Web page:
Users may hold the handset to the top or back of the head, next to the cheekbone or jaw and when they close their left ear, they can hear the call internally on the left side. Plugging the ear helps the listener because it prevents area noise, such as loud traffic on busy streets, from drowning out the sounds that are conducted through the bone.
Sanyo is supplying the mobile phone to the Tu-Ka cell phone group, which sells the phone only in Japan. No Web sites in English exist yet, and no English-speaking salespersons are available in the U.S
For more information, contact Sanyo,
Visitors to San Antonio’s SeaWorld theme park will be able to enter the park a little easier in 2004 thanks to a new scanning system that reads patrons’ hands.
The park will create a three-dimensional image of the hands of passport members, or guests who pay a certain amount for unlimited admissions to the park each year. When guests enter the park, they wave their hands in front of a scanner, which lets visitors through the gate so they don’t have to wait in line.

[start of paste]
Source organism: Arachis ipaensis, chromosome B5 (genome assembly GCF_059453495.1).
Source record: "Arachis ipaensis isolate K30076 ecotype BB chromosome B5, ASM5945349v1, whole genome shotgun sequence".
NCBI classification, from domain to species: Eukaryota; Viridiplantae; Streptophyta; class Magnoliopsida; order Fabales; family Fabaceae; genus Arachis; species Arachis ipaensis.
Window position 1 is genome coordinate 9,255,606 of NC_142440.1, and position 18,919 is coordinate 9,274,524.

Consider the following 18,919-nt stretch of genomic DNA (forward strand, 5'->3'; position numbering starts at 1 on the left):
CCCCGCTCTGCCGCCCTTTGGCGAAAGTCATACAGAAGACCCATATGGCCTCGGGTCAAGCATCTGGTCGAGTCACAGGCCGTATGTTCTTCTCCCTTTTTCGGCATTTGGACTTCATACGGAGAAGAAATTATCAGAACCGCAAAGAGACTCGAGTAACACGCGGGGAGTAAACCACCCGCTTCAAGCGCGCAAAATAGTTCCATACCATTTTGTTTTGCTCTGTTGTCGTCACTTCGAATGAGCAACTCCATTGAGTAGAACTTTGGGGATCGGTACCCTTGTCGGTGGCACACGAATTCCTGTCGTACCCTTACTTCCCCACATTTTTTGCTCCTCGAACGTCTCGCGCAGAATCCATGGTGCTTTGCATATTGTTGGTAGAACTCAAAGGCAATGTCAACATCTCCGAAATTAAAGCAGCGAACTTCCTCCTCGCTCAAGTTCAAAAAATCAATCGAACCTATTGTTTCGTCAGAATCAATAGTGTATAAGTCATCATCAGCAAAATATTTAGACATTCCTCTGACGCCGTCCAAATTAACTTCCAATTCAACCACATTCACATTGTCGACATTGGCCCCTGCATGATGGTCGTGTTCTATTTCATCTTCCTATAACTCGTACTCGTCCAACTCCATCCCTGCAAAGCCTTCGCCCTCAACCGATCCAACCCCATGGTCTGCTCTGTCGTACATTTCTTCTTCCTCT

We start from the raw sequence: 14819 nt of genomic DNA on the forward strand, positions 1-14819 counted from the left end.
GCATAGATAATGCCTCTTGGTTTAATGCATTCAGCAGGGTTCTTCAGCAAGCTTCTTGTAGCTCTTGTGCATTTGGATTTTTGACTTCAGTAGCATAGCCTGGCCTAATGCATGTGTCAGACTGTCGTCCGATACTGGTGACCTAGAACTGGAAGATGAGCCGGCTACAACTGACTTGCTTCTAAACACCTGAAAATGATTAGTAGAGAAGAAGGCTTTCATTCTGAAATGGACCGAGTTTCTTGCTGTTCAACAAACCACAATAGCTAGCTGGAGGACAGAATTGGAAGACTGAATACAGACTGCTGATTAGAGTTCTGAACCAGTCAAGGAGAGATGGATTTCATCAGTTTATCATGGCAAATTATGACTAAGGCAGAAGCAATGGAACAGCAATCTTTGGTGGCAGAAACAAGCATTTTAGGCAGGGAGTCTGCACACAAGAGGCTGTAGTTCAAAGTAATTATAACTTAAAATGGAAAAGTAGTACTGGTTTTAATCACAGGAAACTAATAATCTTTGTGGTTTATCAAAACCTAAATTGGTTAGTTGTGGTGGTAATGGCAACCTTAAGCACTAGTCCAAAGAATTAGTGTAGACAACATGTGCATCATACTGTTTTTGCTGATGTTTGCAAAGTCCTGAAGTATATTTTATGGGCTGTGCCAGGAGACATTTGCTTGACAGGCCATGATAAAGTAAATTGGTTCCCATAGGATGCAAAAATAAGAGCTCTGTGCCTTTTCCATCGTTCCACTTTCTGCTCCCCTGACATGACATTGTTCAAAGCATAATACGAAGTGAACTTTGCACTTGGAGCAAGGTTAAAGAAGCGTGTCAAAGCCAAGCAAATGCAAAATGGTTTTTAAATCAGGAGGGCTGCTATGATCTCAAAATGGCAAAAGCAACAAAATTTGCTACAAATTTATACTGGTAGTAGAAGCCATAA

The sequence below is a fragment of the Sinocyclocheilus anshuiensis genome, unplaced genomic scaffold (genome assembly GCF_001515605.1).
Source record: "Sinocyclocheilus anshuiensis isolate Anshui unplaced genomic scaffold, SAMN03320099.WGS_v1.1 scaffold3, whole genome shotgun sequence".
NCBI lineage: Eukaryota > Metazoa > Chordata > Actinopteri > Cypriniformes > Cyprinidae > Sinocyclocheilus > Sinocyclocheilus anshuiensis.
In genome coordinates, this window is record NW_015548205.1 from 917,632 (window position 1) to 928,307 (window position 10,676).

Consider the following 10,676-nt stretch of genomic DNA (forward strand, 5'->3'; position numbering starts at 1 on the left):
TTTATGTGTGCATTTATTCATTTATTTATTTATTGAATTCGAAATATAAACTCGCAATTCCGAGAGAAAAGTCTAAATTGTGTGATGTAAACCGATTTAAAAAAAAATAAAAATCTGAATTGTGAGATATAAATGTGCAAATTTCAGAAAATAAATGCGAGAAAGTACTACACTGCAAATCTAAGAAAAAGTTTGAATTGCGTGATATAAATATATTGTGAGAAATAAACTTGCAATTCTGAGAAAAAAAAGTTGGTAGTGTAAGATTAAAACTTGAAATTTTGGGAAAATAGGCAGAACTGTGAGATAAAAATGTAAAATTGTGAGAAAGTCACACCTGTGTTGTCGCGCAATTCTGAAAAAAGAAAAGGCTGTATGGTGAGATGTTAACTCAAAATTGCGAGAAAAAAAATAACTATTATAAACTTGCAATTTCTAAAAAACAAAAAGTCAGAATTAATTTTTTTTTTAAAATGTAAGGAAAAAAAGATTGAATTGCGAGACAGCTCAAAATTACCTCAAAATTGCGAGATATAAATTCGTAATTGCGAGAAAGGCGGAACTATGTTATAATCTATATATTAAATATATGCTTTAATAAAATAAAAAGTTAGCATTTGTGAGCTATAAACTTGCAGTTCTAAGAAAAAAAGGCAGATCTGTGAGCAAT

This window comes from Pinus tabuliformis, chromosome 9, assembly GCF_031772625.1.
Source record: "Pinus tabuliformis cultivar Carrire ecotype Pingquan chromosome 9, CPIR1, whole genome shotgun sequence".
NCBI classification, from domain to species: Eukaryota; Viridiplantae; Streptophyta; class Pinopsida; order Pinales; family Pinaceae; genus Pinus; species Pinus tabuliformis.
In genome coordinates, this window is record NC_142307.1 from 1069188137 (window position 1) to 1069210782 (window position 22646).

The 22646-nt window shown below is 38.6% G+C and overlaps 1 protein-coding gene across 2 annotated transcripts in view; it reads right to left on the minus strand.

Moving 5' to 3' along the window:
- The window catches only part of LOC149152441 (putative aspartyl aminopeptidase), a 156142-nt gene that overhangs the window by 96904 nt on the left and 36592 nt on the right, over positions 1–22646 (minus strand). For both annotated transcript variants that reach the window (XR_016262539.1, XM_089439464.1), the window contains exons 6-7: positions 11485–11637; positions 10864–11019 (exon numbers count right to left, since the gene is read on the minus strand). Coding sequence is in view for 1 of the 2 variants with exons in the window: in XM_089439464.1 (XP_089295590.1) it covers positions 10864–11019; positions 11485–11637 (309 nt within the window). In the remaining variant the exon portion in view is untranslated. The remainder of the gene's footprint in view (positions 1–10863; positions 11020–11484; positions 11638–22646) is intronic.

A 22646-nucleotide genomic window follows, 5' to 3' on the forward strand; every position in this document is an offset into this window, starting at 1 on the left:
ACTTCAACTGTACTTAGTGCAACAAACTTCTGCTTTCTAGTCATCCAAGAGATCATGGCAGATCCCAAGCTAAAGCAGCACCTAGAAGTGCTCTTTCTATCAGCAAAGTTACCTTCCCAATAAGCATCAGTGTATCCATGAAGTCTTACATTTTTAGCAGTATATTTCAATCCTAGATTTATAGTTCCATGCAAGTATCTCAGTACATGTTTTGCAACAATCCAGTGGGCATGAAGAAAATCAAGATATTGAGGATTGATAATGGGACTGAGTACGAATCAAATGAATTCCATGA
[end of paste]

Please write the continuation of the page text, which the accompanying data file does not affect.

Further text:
For more information, contact Andy Fichthorn,
SeaWorld San Antonio, 800-700-7786
Car owners may soon be calling their bankers instead of their mechanics when their cars don’t start. A new device by Payment Protection Systems (PPS), based in Temecula, Calif., shuts off cars if buyers don’t make their payments. PPS estimates it has sold about 90,000 systems, called On Time, which more than 400 used-car dealerships use. Each system costs between $220 to $260.
For more information, contact PPS,
A German study shows that if you don’t snooze, you lose. Scientists at the University of Luebeck found that volunteers who regularly got eight hours of sleep a night were three times more likely to figure out a simple math problem than sleep-deprived participants. The scientists said the study is considered to be the first hard evidence linking creativity and problem-solving to adequate sleep.
For more information, contact Jan Born,
Editor: Karen Hudgins
Contributing to this issue: Angela Freeman, Ann Holdsworth, Magdalena Hamner, Greg Mt.Joy, Edd Patton, Clint Shields, Suzanne Staton, Pam Wagner and Bruce Wright